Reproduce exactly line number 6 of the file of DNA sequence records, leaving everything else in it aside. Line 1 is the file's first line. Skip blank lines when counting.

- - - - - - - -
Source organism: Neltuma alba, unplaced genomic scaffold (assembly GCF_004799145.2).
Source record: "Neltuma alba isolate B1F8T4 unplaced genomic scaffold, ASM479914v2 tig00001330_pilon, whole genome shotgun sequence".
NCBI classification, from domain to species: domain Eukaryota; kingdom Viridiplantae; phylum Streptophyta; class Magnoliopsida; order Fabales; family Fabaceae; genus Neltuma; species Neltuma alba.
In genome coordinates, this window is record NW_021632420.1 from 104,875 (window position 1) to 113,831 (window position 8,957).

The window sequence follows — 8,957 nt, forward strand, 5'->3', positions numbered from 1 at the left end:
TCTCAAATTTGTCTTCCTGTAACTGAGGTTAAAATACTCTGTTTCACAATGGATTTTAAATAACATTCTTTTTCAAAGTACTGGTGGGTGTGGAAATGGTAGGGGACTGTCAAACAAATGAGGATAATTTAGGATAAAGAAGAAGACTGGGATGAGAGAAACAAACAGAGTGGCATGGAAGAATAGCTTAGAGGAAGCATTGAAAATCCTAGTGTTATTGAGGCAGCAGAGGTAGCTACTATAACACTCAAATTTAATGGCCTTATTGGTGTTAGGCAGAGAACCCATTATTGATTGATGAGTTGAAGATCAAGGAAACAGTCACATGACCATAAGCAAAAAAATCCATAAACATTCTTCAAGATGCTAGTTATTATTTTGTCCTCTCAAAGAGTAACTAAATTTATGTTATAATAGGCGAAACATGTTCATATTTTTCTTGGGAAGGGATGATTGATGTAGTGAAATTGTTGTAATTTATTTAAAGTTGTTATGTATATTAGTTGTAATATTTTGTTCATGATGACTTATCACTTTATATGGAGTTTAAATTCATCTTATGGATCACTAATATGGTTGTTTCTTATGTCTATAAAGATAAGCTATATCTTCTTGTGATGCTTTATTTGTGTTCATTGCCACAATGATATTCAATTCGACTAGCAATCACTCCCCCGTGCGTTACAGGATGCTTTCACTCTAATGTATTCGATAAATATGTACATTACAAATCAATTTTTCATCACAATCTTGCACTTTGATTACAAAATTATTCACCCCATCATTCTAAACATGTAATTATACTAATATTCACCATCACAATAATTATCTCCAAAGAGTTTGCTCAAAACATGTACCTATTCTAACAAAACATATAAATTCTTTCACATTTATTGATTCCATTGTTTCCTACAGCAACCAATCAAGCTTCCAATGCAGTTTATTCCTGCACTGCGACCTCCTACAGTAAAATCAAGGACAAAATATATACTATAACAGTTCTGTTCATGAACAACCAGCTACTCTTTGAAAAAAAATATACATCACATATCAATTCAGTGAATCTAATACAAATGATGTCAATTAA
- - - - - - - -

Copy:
TCTCAAATTTGTCTTCCTGTAACTGAGGTTAAAATACTCTGTTTCACAATGGATTTTAAATAACATTCTTTTTCAAAGTACTGGTGGGTGTGGAAATGGTAGGGGACTGTCAAACAAATGAGGATAATTTAGGATAAAGAAGAAGACTGGGATGAGAGAAACAAACAGAGTGGCATGGAAGAATAGCTTAGAGGAAGCATTGAAAATCCTAGTGTTATTGAGGCAGCAGAGGTAGCTACTATAACACTCAAATTTAATGGCCTTATTGGTGTTAGGCAGAGAACCCATTATTGATTGATGAGTTGAAGATCAAGGAAACAGTCACATGACCATAAGCAAAAAAATCCATAAACATTCTTCAAGATGCTAGTTATTATTTTGTCCTCTCAAAGAGTAACTAAATTTATGTTATAATAGGCGAAACATGTTCATATTTTTCTTGGGAAGGGATGATTGATGTAGTGAAATTGTTGTAATTTATTTAAAGTTGTTATGTATATTAGTTGTAATATTTTGTTCATGATGACTTATCACTTTATATGGAGTTTAAATTCATCTTATGGATCACTAATATGGTTGTTTCTTATGTCTATAAAGATAAGCTATATCTTCTTGTGATGCTTTATTTGTGTTCATTGCCACAATGATATTCAATTCGACTAGCAATCACTCCCCCGTGCGTTACAGGATGCTTTCACTCTAATGTATTCGATAAATATGTACATTACAAATCAATTTTTCATCACAATCTTGCACTTTGATTACAAAATTATTCACCCCATCATTCTAAACATGTAATTATACTAATATTCACCATCACAATAATTATCTCCAAAGAGTTTGCTCAAAACATGTACCTATTCTAACAAAACATATAAATTCTTTCACATTTATTGATTCCATTGTTTCCTACAGCAACCAATCAAGCTTCCAATGCAGTTTATTCCTGCACTGCGACCTCCTACAGTAAAATCAAGGACAAAATATATACTATAACAGTTCTGTTCATGAACAACCAGCTACTCTTTGAAAAAAAATATACATCACATATCAATTCAGTGAATCTAATACAAATGATGTCAATTAA